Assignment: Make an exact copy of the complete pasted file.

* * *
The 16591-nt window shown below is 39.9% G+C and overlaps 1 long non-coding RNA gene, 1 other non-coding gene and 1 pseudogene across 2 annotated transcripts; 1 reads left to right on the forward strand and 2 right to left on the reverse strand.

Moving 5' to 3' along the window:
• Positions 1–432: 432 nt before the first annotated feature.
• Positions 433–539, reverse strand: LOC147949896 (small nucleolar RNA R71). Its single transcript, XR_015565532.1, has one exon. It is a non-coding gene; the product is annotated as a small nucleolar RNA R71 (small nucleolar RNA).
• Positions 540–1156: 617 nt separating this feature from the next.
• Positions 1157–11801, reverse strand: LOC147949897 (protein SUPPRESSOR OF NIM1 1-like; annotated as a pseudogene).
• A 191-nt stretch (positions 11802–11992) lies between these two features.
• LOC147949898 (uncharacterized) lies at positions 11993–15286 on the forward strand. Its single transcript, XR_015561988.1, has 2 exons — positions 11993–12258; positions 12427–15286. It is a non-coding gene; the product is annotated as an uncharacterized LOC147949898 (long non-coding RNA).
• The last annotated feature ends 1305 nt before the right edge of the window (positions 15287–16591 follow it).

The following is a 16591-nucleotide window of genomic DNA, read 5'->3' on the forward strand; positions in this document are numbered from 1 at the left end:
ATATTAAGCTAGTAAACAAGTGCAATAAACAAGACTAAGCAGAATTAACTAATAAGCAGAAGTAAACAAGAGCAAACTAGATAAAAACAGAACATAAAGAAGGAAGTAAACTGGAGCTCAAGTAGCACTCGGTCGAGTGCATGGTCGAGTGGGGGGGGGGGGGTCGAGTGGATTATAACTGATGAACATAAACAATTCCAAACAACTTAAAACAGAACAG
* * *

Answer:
The 16591-nt window shown below is 39.9% G+C and overlaps 1 long non-coding RNA gene, 1 other non-coding gene and 1 pseudogene across 2 annotated transcripts; 1 reads left to right on the forward strand and 2 right to left on the reverse strand.

Moving 5' to 3' along the window:
• Positions 1–432: 432 nt before the first annotated feature.
• Positions 433–539, reverse strand: LOC147949896 (small nucleolar RNA R71). Its single transcript, XR_015565532.1, has one exon. It is a non-coding gene; the product is annotated as a small nucleolar RNA R71 (small nucleolar RNA).
• Positions 540–1156: 617 nt separating this feature from the next.
• Positions 1157–11801, reverse strand: LOC147949897 (protein SUPPRESSOR OF NIM1 1-like; annotated as a pseudogene).
• A 191-nt stretch (positions 11802–11992) lies between these two features.
• LOC147949898 (uncharacterized) lies at positions 11993–15286 on the forward strand. Its single transcript, XR_015561988.1, has 2 exons — positions 11993–12258; positions 12427–15286. It is a non-coding gene; the product is annotated as an uncharacterized LOC147949898 (long non-coding RNA).
• The last annotated feature ends 1305 nt before the right edge of the window (positions 15287–16591 follow it).

The following is a 16591-nucleotide window of genomic DNA, read 5'->3' on the forward strand; positions in this document are numbered from 1 at the left end:
ATATTAAGCTAGTAAACAAGTGCAATAAACAAGACTAAGCAGAATTAACTAATAAGCAGAAGTAAACAAGAGCAAACTAGATAAAAACAGAACATAAAGAAGGAAGTAAACTGGAGCTCAAGTAGCACTCGGTCGAGTGCATGGTCGAGTGGGGGGGGGGGGGTCGAGTGGATTATAACTGATGAACATAAACAATTCCAAACAACTTAAAACAGAACAG